As everybody of you may know at LHC they found this probable resonance (https://cds.cern.ch/record/2114808, https://cds.cern.ch/record/2114853?ln=en). It may be a scalar or a KK graviton mode. Now, checking arxiv, one can basically find a lot of models inherent scalars and pseudoscalars trying to explain this resonance.

I am asking: theoretically supposing this resonance is true, can it really be a KK graviton mode? In which model can it produce a diphoton? By coupling to what?

(It's a purely speculative question, but still I would like to understand if anyone has thought to KK graviton models.)

  • $\begingroup$ Wouldn't that only occur at this energy scale if we also had compact extra-dimensions that would show themselves in non-Newtonian gravity at the sub-mm level? I thought that train has left the station with all non-Newtonian gravity experiments failing to see anything? $\endgroup$ – CuriousOne Jan 7 '16 at 8:01
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    $\begingroup$ so far, no resonance has been found. We are still around the 3 sigmas statistical fluctuation. There were many discoveries in the history of particle physics of this kind which turned out to be background fluctuations later on. So prudence before drawing premature conclusions... $\endgroup$ – Paganini Jan 7 '16 at 8:36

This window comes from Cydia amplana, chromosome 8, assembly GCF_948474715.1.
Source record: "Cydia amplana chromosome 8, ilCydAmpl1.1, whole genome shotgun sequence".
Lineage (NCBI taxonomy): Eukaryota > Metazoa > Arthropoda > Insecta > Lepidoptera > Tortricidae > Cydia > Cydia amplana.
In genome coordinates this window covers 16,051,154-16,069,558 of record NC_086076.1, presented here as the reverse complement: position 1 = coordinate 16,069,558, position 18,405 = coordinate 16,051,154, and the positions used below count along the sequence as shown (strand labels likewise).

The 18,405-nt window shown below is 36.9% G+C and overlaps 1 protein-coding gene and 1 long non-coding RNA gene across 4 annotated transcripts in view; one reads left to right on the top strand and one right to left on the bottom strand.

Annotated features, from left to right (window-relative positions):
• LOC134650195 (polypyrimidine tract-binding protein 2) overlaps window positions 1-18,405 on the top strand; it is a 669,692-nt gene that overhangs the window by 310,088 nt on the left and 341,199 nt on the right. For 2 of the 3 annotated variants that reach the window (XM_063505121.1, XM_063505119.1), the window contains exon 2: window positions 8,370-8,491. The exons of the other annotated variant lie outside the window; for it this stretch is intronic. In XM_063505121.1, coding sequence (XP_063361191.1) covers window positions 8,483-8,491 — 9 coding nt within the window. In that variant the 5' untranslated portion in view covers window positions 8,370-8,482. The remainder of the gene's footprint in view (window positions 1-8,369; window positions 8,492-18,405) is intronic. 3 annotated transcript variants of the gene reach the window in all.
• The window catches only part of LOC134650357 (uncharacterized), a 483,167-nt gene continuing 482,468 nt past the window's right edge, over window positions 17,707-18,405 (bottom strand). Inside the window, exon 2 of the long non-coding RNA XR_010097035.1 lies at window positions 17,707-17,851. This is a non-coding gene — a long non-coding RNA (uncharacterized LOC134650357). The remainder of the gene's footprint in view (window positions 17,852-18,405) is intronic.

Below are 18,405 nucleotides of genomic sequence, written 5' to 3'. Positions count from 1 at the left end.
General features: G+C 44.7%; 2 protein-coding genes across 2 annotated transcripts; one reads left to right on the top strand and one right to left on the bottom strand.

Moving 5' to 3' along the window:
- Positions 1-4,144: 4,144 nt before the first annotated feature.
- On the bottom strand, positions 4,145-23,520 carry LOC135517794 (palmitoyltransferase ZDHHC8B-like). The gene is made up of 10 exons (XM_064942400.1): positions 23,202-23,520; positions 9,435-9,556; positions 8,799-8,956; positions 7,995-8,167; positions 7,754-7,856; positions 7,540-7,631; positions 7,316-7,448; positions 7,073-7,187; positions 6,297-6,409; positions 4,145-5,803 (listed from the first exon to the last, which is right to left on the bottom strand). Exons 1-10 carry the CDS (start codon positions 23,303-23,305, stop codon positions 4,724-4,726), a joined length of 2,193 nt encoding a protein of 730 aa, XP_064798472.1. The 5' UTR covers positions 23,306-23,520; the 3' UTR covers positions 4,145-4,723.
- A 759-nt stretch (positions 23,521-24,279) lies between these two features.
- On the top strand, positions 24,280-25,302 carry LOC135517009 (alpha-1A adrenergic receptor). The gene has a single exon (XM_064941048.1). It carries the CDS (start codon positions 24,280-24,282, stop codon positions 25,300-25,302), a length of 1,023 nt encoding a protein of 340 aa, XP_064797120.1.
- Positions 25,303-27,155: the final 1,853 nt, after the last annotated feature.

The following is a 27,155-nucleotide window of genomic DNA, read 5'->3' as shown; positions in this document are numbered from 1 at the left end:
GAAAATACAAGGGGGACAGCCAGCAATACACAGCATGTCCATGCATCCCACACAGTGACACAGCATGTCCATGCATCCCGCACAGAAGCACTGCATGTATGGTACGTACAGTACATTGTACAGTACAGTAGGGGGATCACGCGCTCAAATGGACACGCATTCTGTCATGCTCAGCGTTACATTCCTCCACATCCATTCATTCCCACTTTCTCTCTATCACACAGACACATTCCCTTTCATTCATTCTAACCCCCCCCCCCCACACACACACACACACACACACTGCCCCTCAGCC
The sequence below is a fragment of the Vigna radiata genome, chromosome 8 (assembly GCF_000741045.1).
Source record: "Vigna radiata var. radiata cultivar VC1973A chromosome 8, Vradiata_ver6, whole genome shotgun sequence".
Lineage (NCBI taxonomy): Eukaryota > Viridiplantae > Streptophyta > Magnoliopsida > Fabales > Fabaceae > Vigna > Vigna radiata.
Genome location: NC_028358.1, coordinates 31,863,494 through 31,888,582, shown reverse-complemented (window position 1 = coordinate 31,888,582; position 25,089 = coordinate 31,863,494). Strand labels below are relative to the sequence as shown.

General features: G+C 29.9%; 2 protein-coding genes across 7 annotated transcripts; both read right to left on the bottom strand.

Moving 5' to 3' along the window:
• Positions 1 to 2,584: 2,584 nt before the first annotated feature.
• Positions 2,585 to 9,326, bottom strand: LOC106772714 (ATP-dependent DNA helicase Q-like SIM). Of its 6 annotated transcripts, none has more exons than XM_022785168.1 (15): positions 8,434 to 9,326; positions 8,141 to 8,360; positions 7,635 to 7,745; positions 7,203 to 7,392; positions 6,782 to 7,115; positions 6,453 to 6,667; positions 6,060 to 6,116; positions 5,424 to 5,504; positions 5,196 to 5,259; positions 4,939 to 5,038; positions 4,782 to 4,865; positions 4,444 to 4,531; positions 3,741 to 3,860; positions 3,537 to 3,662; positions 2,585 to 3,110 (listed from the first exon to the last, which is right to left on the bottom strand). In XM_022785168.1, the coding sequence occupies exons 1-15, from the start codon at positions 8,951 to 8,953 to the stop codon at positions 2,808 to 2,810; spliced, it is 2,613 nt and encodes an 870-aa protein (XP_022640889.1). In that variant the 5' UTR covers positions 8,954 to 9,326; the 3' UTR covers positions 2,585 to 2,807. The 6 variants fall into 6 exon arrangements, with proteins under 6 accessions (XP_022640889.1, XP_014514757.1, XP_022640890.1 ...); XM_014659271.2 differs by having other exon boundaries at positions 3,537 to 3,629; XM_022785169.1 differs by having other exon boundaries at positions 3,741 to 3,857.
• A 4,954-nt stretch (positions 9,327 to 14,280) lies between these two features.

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    $\begingroup$ @Paganini: Even a high energy physicist can occasionally dream... I have been watching the long faces at the presentations of CERN data for years now... 30 years of work to build it and run it and nothing but a standard Higgs? That would be a meager result, indeed. You are right, though. Unfortunately. $\endgroup$ – CuriousOne Jan 7 '16 at 8:55
  • $\begingroup$ @CuriousOne: sure, as many physicists, I also hope/dream that this bump is the real first sign of something beyond the Standard Model! $\endgroup$ – Paganini Jan 7 '16 at 9:07
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    $\begingroup$ Ok, edited. Now answer please, if u have understood this point. $\endgroup$ – BLS Jan 7 '16 at 9:36

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